After weeks of deliberation, Clayton leaders on Tuesday agreed to buy a rundown building many say is becoming an eyesore downtown.
What’s unclear, however, is where the town will find the $600,000 needed to give the old structure new life.
The town will use $150,000 from the pending sale of a communications lease on a water tower to buy the building, which is owned by First Citizens Bank after its last tenant, ABC Plumbing Company Inc., defaulted on its loan.
As for rehabbing the building, a plan laid out by Town Manager Steve Biggs called for Clayton to partner with a private company, which would add its money to an additional $100,000 from the town’s lease sale to pay for the repairs. The company could also apply for historic preservation tax credits to get some of its money back.
However, in recent weeks, Clayton leaders have been talking about alternatives to the public-private partnership. And on Tuesday, before the Town Council voted 4-1 to approve the purchase, Councilman Art Holder laid out a proposal where the town, with help from a nonprofit, would pay for the repairs on its own.
While the town’s chief reason for renovating the building has shifted to an economic-development project, Clayton first eyed the building for an expansion of Hocutt-Ellington Memorial Library. Holder, who sits on the library’s advisory board, said the library needs more space and needs it now.
In his proposal, Holder suggested the town pay for the repairs by using the extra $100,000 from the lease sale, $200,000 of the town’s savings and $100,000 from the Friends of the Library, a nonprofit that supports the library. Under Holder’s proposal, the town would borrow the remaining amount needed, about $200,000, to pay for the rest of the repairs.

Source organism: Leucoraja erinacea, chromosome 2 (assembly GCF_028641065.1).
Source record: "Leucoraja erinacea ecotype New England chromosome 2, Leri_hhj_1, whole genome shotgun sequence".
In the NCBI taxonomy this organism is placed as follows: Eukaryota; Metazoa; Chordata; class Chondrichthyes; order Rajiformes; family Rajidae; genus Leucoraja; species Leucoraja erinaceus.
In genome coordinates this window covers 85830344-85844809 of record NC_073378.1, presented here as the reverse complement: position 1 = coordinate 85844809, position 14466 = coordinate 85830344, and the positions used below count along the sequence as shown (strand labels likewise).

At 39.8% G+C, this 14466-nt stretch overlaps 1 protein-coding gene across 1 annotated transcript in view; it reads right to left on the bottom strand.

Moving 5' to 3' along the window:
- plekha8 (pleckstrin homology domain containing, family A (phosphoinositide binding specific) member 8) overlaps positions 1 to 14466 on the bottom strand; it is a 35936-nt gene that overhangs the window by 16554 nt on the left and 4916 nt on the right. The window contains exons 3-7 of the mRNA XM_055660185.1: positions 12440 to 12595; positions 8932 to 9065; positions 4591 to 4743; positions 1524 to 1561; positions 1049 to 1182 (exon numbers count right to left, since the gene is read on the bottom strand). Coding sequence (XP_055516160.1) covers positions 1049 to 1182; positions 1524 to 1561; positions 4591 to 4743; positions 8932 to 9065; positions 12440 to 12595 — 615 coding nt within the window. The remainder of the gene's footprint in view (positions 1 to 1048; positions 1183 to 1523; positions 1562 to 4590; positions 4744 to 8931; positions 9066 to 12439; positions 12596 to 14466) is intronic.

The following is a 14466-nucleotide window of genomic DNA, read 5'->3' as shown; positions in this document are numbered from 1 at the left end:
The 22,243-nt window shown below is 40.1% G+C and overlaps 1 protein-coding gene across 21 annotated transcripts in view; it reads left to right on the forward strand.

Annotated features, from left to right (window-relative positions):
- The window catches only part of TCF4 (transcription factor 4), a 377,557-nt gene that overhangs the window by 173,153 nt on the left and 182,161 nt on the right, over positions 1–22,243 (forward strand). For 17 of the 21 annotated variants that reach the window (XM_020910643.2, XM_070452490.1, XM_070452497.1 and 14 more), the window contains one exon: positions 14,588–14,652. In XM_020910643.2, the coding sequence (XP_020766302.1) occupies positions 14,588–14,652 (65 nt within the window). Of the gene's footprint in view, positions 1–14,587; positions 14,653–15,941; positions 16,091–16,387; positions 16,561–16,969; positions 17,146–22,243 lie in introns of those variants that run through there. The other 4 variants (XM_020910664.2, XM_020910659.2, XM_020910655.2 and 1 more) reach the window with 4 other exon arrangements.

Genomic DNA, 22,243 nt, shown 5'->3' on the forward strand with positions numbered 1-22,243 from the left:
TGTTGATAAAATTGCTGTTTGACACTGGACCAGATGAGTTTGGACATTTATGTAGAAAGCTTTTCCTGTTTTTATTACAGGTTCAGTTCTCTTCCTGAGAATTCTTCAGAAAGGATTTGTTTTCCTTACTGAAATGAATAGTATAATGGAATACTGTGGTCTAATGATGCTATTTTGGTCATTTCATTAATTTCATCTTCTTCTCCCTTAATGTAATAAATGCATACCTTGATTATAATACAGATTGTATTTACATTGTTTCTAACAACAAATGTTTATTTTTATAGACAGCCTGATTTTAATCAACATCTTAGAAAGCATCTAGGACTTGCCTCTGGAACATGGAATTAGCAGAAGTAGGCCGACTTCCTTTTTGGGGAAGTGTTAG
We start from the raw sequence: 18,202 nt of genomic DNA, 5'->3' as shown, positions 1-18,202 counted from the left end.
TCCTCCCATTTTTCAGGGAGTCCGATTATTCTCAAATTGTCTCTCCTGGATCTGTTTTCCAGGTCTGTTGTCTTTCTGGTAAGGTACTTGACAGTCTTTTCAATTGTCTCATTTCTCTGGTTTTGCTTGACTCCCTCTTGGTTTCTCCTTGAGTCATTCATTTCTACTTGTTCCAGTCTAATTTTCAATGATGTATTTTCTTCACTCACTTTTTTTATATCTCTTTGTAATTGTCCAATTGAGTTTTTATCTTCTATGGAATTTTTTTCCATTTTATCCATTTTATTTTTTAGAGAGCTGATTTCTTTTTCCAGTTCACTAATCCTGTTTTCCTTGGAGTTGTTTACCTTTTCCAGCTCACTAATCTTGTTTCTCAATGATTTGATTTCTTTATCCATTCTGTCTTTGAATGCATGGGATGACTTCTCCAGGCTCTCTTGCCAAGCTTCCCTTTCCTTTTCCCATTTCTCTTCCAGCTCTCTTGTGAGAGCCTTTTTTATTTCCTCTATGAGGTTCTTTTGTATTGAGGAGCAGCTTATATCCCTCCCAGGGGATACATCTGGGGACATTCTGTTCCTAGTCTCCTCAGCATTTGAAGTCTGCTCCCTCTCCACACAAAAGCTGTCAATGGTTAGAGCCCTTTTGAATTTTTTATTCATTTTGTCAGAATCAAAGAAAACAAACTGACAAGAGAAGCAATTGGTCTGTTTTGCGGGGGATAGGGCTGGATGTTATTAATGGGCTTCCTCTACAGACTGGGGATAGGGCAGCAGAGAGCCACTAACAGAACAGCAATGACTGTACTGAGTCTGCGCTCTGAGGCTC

By paying for the repairs on its own, the town would maintain ownership of the building and thus save money by not having to rent the space for the library from a private partner, Holder said. The long-term goal, though, might still be to sell the building at some point.
The building shares a wall with another building in the 200 block of East Main Street. That concerned Councilman Jason Thompson, who voted against buying the building.
Thompson said if the other building, owned by Lee Brothers Rental, fell into disrepair or faced foreclosure, the town might be pressured to purchase it as well.
The Clayton Town Council started discussing the building in December and tabled a vote on the property earlier this month. Councilman Michael Grannis, who wanted to get more feedback from residents, said on Tuesday 59 of the 81 people he talked to abacked the idea.
Grannis said the town and private property owners have invested nearly $1 million in sprucing up downtown, largely through subsidized facade projects.
“I think we are too far into this project, in regards to making downtown an active and lively place, to where we can ignore this particular issue,” Grannis said.
The town’s tentative closing date on the building is Feb. 6.
Bricks fell off
Earlier this month, several bricks fell off the side of the former ABC Plumbing building and onto the sidewalk along East Main Street. Biggs, the town manager, said he thinks the recent heavy rain and cooler temperatures led to the minor collapse. The town removed the bricks and First Citizens installed a mesh liner to prevent any others from falling, he said.
“It was proof of the need of the project,” Biggs said.
“We’re going to be doing some inspections of that building and the adjoining building to verify the safe or unsafe conditions,” Biggs added.
A study last summer by Lysaght and Associates of Raleigh shows about $598,000 in recommended improvements, including structural upgrades, floor replacements, interior demolition work and heating, air and electrical work.
Red and White
One reason behind buying the building was to prevent the town from having to condemn another property near downtown.
Clayton already plans to demolish an old grocery store on West Front Street. In November, a judge upheld the town’s decision to raze the former Red & White store, which inspectors deemed unsafe in 2012.
The building’s owner, Katie Smith of Sneads Ferry, had until Jan. 19 to appeal the judge’s ruling but didn’t. Biggs said a company the town formerly picked to demolish the building will honor its low bid of about $35,000. No date has been set for the demolition, he said.